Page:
Ben Jordan: Case 5:
Land of the Rising Dead
|Review by Thaumaturge
Heavy clouds hang solemnly over the Scottish countryside as he climbs the small hillock. He kneels at the grave that crowns the hill, speaking sorrowfully to the one interred within, one that he had loved. He is sorry, so sorry for the way that events unfolded...
The hand that thrusts from the grave to grab his wrist startles him awake, as it has done every night since he returned from London to his native United States. Awake now, and perhaps unwilling to risk a return to that graveside, Ben Jordan, paranormal investigator, decides to face the new day.
This new day holds a surprise for him, however. Despite the early hour, the telephone rings, and on the other end he hears the voice of Simon Booth, one of the two fellow paranormal investigators that he befriended while investigating the Horror at Number 50. Also on the line is the other, Alice Wilkins, and having contacted them both Simon relates a potential case to them, one that he suggests that they investigate together. It seems that there have been a number of murders in Osaka, Japan, with elements that have led to them being named “The Ghost Murders.” Ben and Alice both agree readily, and arrangements are made for them to travel to Japan.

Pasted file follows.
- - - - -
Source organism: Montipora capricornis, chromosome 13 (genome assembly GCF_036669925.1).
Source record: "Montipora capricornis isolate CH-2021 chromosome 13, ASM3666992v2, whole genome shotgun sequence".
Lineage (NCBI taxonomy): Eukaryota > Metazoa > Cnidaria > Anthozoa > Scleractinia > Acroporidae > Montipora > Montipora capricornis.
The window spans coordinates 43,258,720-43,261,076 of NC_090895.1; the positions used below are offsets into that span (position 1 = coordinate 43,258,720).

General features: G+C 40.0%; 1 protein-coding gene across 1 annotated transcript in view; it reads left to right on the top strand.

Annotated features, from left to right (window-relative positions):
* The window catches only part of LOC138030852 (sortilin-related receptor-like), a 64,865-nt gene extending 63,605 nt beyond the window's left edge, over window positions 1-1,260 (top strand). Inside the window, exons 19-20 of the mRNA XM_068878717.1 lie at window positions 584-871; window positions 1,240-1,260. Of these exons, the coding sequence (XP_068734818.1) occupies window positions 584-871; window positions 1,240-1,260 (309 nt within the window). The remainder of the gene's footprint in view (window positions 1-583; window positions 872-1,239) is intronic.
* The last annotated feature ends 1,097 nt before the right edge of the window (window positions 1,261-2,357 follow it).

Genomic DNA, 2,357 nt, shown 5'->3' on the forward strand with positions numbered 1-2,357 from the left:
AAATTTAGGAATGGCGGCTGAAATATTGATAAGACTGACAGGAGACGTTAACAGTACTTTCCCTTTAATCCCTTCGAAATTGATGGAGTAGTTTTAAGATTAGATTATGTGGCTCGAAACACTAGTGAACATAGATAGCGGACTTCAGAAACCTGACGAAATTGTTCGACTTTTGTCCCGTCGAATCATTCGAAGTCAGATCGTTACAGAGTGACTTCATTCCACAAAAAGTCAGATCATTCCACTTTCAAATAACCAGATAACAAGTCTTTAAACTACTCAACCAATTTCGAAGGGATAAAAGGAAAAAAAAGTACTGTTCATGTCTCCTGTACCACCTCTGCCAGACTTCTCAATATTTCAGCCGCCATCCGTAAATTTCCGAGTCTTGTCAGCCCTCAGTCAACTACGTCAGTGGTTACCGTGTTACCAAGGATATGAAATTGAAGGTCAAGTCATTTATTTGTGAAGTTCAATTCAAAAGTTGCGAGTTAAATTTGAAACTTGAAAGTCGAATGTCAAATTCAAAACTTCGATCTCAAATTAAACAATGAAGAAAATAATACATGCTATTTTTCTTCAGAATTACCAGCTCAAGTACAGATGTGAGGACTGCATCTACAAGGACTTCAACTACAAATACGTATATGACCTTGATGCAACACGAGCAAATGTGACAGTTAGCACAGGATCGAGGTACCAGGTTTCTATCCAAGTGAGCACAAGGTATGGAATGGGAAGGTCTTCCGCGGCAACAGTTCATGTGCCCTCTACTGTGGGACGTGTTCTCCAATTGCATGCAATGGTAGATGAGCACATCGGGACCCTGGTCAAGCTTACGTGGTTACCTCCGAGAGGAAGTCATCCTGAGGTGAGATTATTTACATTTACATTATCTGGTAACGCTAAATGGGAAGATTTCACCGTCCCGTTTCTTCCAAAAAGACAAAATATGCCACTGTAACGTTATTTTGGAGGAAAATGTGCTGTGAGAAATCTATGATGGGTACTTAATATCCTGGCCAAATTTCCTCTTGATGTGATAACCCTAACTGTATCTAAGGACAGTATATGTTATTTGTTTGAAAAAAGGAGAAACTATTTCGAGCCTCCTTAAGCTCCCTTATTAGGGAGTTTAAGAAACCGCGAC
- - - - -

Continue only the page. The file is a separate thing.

Once there, the investigation begins. Ben’s first port of call is the police station, where the lead investigator and some less-than-legal methods will grant him his first leads. In his investigation Ben will speak with heads of corporations, a sushi chef, villagers, and more. He will explore locations both within the city of Osaka as well as a nearby village, a place whose tranquility is overshadowed by suspicious deaths. Ben and his friends will face danger, and a villain with no apparent compunctions about using very underhanded tactics, or the removal of those that threaten his ambitions. Ben will even get to be the guest star of a television programme – if not one that he will likely look back on with fondness.
The events from Ben’s third case will continue to cast a shadow over him. It was the case that took him to the little Scottish town of Smailholm, a place in which he found both love and grief. Since then he has not allowed himself to move on, has not allowed himself to see what may be closer than he thinks.